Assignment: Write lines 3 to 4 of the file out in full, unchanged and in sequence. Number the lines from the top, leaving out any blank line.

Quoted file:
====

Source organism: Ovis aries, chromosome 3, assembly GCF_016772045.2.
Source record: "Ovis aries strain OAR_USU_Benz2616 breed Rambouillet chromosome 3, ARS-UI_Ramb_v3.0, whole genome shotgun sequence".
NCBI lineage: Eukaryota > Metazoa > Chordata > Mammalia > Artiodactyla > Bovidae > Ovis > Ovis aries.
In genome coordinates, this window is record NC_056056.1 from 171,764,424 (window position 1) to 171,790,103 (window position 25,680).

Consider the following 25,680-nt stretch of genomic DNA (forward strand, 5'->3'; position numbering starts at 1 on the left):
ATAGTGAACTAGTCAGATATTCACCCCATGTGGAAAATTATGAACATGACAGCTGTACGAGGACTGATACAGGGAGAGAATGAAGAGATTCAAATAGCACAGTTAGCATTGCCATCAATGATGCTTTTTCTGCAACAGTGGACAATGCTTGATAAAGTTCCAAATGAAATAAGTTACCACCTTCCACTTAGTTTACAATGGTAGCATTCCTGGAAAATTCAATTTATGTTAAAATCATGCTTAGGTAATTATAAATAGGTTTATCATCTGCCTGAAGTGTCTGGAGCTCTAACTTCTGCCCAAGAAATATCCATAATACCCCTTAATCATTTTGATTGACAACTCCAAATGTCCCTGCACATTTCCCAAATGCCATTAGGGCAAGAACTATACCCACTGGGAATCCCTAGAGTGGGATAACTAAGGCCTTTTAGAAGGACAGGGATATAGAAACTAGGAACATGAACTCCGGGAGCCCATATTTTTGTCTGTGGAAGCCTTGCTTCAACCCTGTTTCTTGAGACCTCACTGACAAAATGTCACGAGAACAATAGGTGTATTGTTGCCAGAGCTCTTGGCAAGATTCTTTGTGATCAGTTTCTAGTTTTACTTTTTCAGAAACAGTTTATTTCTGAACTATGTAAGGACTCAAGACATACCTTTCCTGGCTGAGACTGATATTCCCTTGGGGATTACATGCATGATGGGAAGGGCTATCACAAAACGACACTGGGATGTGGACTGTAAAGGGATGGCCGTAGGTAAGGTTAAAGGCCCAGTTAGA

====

NCBI lineage: Eukaryota > Metazoa > Chordata > Mammalia > Artiodactyla > Bovidae > Ovis > Ovis aries.
In genome coordinates, this window is record NC_056056.1 from 171,764,424 (window position 1) to 171,790,103 (window position 25,680).